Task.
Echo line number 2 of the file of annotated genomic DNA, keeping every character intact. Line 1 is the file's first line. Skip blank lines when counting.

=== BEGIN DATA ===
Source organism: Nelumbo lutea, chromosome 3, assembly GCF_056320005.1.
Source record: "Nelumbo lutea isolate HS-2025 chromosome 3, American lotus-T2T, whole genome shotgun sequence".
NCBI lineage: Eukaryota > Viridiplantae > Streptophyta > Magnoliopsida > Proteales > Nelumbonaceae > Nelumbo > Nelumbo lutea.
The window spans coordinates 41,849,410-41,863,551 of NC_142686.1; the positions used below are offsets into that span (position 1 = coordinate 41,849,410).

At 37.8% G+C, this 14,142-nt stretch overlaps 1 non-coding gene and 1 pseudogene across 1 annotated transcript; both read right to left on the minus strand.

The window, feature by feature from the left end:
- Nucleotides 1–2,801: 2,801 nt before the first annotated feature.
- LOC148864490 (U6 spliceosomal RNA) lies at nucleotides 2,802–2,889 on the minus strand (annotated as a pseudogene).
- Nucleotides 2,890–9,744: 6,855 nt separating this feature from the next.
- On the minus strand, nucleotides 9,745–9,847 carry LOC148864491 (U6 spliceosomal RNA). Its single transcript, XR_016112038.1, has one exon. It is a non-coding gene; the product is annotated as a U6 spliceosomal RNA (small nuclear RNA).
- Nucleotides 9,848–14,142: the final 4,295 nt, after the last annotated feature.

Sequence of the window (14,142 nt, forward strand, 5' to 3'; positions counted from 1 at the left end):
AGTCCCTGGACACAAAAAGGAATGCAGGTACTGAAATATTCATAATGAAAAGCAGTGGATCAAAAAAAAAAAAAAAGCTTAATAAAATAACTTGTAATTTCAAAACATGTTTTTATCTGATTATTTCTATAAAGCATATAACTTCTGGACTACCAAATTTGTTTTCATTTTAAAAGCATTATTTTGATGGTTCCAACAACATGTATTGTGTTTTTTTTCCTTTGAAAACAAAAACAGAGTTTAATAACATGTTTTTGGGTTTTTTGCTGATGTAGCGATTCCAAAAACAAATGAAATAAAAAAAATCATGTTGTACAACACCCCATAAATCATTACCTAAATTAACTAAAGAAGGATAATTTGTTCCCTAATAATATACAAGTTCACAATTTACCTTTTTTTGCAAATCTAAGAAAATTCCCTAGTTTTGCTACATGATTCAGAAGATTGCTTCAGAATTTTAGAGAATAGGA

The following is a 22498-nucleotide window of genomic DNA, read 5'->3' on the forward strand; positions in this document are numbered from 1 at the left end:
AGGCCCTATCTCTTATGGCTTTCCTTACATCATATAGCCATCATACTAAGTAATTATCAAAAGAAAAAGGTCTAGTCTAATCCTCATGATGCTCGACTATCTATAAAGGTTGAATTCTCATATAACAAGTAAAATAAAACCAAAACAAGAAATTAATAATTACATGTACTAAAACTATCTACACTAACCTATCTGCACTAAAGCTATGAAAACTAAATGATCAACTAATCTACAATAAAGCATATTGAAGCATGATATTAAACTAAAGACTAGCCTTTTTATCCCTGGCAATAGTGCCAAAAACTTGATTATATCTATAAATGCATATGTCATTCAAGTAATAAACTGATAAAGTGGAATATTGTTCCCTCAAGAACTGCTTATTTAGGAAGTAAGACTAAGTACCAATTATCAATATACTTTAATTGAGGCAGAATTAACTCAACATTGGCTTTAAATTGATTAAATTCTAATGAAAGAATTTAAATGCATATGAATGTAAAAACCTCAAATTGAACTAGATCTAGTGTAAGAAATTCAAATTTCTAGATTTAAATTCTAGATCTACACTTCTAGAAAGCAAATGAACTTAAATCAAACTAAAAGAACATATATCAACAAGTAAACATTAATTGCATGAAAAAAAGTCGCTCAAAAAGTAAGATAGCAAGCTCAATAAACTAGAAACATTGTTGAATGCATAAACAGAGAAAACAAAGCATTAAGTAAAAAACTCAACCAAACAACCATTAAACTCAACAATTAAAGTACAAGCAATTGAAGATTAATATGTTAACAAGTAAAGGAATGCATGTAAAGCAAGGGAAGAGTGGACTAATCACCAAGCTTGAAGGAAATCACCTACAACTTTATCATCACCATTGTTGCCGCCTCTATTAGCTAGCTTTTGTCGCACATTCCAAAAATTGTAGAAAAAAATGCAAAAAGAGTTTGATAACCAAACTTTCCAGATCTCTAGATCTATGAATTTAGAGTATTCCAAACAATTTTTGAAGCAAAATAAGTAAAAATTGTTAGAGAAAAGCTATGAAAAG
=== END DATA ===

Source record: "Nelumbo lutea isolate HS-2025 chromosome 3, American lotus-T2T, whole genome shotgun sequence".